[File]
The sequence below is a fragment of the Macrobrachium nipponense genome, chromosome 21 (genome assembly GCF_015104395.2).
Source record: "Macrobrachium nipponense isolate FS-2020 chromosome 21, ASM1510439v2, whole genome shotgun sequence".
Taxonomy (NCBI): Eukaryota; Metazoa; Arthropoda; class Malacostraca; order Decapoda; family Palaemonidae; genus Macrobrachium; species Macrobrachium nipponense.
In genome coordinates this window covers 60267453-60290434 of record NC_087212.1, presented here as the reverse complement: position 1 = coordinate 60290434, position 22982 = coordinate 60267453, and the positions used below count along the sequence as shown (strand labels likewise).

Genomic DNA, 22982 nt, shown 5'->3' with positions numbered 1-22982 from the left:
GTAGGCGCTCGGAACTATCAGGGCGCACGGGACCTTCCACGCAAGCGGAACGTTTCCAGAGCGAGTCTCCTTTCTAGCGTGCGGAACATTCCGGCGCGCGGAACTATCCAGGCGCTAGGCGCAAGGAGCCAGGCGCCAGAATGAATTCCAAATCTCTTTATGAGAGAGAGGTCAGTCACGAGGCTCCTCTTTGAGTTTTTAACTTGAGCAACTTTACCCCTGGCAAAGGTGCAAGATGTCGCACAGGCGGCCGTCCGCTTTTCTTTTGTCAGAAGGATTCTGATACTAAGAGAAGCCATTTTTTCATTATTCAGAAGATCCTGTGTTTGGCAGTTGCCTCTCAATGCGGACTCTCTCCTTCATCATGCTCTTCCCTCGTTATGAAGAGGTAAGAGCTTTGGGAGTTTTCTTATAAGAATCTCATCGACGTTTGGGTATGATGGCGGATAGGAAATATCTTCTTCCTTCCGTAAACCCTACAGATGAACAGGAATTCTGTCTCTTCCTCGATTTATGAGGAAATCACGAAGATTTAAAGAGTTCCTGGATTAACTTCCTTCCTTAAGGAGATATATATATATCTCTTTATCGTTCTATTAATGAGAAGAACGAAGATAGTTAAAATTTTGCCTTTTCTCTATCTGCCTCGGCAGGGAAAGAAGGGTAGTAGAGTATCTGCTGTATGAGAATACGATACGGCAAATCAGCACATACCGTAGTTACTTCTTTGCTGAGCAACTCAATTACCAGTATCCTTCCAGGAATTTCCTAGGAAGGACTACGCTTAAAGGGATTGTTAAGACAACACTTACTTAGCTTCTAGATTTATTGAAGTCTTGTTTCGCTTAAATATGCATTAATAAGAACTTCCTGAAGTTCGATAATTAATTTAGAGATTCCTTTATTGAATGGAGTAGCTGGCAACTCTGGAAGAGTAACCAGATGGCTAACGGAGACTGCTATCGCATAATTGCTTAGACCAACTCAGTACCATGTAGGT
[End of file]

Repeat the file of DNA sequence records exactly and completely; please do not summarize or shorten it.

The sequence below is a fragment of the Macrobrachium nipponense genome, chromosome 21 (genome assembly GCF_015104395.2).
Source record: "Macrobrachium nipponense isolate FS-2020 chromosome 21, ASM1510439v2, whole genome shotgun sequence".
Taxonomy (NCBI): Eukaryota; Metazoa; Arthropoda; class Malacostraca; order Decapoda; family Palaemonidae; genus Macrobrachium; species Macrobrachium nipponense.
In genome coordinates this window covers 60267453-60290434 of record NC_087212.1, presented here as the reverse complement: position 1 = coordinate 60290434, position 22982 = coordinate 60267453, and the positions used below count along the sequence as shown (strand labels likewise).

Genomic DNA, 22982 nt, shown 5'->3' with positions numbered 1-22982 from the left:
GTAGGCGCTCGGAACTATCAGGGCGCACGGGACCTTCCACGCAAGCGGAACGTTTCCAGAGCGAGTCTCCTTTCTAGCGTGCGGAACATTCCGGCGCGCGGAACTATCCAGGCGCTAGGCGCAAGGAGCCAGGCGCCAGAATGAATTCCAAATCTCTTTATGAGAGAGAGGTCAGTCACGAGGCTCCTCTTTGAGTTTTTAACTTGAGCAACTTTACCCCTGGCAAAGGTGCAAGATGTCGCACAGGCGGCCGTCCGCTTTTCTTTTGTCAGAAGGATTCTGATACTAAGAGAAGCCATTTTTTCATTATTCAGAAGATCCTGTGTTTGGCAGTTGCCTCTCAATGCGGACTCTCTCCTTCATCATGCTCTTCCCTCGTTATGAAGAGGTAAGAGCTTTGGGAGTTTTCTTATAAGAATCTCATCGACGTTTGGGTATGATGGCGGATAGGAAATATCTTCTTCCTTCCGTAAACCCTACAGATGAACAGGAATTCTGTCTCTTCCTCGATTTATGAGGAAATCACGAAGATTTAAAGAGTTCCTGGATTAACTTCCTTCCTTAAGGAGATATATATATATCTCTTTATCGTTCTATTAATGAGAAGAACGAAGATAGTTAAAATTTTGCCTTTTCTCTATCTGCCTCGGCAGGGAAAGAAGGGTAGTAGAGTATCTGCTGTATGAGAATACGATACGGCAAATCAGCACATACCGTAGTTACTTCTTTGCTGAGCAACTCAATTACCAGTATCCTTCCAGGAATTTCCTAGGAAGGACTACGCTTAAAGGGATTGTTAAGACAACACTTACTTAGCTTCTAGATTTATTGAAGTCTTGTTTCGCTTAAATATGCATTAATAAGAACTTCCTGAAGTTCGATAATTAATTTAGAGATTCCTTTATTGAATGGAGTAGCTGGCAACTCTGGAAGAGTAACCAGATGGCTAACGGAGACTGCTATCGCATAATTGCTTAGACCAACTCAGTACCATGTAGGT